Opiates are the main drug used to treat acute and chronic pain.  The opiate sister drugs, opioids, are synthetic drugs that mimic opiates in pain relief. Both of these drugs attach to pain receptors in the brain, which bring the numb, sleepy, and euphoric feeling from its use. The dangerous nature of opiates isn’t normally realized until a family member or friend suffers from cardiac arrest. Although these medications give patients pain-free lives, they can also take lives with improper use.

How Opiates Work

The three main synthetic opiates used in pain relief are hydrocodone, oxycodone, and fentanyl. All three are narcotics scheduled by law enforcement and illegal if obtained without a prescription. Doctors are hesitant to give young, inexperienced people opiate medication due to its addictive nature.

Opiates work by attaching to receptors in the brain called “mu” receptors. These receptors are the site of action of opiates. They attach to receptors and inhibit functions of the central nervous system including pain. As the drugs accumulate in the body, the brain develops a tolerance, so more drugs are needed to induce pain relief. Eventually, the patient needs abnormally large amounts to suppress pain and feel the euphoria that is desired by addicts.

Opiate Effects on the Heart

Although mu receptors control pain suppression, they also suppress certain functions of the central nervous system including heartbeat regulation.  As more opiate medication is taken, especially in conjunction with other central nervous system suppressants, breathing becomes slower and heartbeat and blood pressure drop. Patients in overdose situations usually become unconscious, and they become blue from loss of blood circulation. Witnesses of overdose situations describe the effects as blue lips and pale skin with shallow breathing and a weak pulse. This is in relation to imminent cardiac arrest from pulmonary failure brought on from high doses of opiates and central nervous system suppression.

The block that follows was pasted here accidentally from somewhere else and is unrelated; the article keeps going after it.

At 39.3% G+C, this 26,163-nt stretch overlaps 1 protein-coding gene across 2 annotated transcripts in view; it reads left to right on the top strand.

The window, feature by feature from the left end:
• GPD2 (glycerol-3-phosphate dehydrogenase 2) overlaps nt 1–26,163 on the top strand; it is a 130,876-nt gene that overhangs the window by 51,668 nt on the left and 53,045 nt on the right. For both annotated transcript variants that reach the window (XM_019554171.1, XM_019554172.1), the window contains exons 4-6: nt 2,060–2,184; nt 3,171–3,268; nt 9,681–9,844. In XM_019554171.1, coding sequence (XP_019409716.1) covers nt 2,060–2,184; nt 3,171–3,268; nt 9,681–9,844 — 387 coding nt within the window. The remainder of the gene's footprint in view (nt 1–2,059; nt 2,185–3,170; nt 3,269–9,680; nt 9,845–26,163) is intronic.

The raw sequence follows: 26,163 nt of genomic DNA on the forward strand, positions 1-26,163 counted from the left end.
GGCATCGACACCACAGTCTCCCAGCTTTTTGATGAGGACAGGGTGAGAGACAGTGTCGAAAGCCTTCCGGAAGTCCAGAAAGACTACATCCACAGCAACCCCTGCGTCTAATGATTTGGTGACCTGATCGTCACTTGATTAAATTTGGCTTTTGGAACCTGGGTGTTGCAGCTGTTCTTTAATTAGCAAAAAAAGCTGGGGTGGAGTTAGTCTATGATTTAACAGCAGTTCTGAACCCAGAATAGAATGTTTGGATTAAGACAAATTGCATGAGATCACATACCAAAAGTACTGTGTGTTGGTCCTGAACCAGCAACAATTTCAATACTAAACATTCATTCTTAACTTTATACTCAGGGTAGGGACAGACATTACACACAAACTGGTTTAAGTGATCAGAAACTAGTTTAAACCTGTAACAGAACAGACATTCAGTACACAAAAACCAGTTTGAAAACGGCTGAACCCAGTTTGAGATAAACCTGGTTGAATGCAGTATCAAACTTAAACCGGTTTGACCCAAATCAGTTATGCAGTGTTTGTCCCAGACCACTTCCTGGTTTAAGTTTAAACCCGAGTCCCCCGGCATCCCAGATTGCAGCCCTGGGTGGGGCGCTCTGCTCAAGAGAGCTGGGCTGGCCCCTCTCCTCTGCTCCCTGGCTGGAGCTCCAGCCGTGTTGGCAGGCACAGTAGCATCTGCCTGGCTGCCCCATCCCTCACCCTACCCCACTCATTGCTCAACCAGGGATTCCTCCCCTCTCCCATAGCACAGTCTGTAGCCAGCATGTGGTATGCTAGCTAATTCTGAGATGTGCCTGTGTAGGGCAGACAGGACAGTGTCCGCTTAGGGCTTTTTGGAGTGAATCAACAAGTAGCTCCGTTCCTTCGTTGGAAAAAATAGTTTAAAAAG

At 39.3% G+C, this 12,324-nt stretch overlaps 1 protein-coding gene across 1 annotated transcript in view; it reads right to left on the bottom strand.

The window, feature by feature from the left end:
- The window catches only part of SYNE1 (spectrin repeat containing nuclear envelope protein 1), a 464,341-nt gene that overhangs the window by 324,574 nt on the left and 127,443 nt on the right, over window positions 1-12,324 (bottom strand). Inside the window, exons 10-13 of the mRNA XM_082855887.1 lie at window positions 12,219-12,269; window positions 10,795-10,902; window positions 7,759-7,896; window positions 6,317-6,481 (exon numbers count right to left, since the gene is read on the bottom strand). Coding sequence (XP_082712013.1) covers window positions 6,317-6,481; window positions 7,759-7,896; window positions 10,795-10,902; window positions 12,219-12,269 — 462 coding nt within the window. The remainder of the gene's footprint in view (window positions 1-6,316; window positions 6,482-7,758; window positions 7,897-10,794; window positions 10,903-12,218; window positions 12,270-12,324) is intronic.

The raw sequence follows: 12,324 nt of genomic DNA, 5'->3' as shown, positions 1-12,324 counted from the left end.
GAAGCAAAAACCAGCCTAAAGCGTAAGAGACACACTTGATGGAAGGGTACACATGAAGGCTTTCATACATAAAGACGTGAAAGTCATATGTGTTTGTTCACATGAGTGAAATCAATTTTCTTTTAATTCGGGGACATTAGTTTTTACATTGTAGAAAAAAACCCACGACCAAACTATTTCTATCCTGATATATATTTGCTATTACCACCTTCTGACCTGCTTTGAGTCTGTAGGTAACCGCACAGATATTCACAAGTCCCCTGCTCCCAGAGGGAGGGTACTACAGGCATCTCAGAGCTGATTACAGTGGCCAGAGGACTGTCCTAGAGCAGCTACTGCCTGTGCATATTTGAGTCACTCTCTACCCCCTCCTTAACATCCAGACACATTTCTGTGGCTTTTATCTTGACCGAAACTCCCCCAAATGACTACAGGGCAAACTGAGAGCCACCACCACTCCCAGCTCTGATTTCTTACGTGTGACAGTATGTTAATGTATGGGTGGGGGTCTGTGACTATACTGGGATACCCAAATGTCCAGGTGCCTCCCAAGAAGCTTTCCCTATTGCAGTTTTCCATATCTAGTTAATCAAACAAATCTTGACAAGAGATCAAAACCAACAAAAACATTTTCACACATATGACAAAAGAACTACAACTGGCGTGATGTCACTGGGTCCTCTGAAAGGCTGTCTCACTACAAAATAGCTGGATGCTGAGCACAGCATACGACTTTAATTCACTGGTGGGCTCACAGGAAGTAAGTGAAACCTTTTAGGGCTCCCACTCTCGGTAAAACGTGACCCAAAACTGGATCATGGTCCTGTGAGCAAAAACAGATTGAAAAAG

What to Do When a Friend Overdoses on Opiates

The first reaction to an overdose of opiates is panic. Know that skin is pale from lack of oxygen, which means the brain is being deprived. The first reaction to an overdose is to call emergency services. Some people fear law enforcement in the home, but the survival and life of a friend are more important. However, if the drugs are illegal and a fear of arrest is making you hesitant, pull the person outside and administer CPR while waiting for an ambulance.  Call emergency personnel from a cell phone and continue breathing techniques.

Cardiac arrest from opiates is a common side effect of improper use. These drugs are powerful pain medications, but they are also powerful killers. When prescribed opiates, always take the dose recommended by a doctor to ensure your safety from cardiac arrest and pulmonary failure.